For long-term investors who have recently complained that stock markets are too expensive, and opening of medium- and long-term positions at such levels is dangerous, last week provided some basis for consideration.
On Monday, global stock markets gained and pulled back from local minimums amid a better general market sentiment and a return to risk appetite.
Asian markets extended gains on Tuesday, as global stock markets began to recover last Friday after experiencing almost a week of losses in the light of a massive sell-off.
Today the most important market event is market stability (at least in European trading) after the volatility, sale-off and risk-off at last week.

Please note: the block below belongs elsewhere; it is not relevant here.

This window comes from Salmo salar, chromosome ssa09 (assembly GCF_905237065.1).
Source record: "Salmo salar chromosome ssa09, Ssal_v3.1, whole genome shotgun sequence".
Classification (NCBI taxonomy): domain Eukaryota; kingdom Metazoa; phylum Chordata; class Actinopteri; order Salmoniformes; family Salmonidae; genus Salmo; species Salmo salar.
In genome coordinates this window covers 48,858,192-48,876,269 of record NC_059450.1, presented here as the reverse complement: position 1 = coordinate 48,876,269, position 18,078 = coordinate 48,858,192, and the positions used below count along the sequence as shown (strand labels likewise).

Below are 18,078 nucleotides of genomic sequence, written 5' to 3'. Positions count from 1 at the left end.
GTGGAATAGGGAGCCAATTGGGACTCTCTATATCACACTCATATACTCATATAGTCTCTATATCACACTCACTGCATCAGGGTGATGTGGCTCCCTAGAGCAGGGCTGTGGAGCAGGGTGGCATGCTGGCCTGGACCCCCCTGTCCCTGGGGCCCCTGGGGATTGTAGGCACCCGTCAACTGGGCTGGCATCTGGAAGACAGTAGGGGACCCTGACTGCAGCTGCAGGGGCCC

On Friday, the decline in European markets continued amid a general decline in risk appetite and the possibility of another government shutdown in the US.
Asian stock markets started broadly higher this week, with commodity prices pushing some key names in the region to the upside as the dollar corrected downwards.
Yesterday, the decline in the US stock market resumed – SP 500 index of the broad market fell by 100 points, and DOW lost 1000 points, which led to a new massive sale-off in Asia on the Friday session.
The Australian dollar is poised to end trading on Friday with broad weekly losses against most of its major peers, even after posting some gains today despite new remarks on economic conditions from the Reserve Bank of Australia.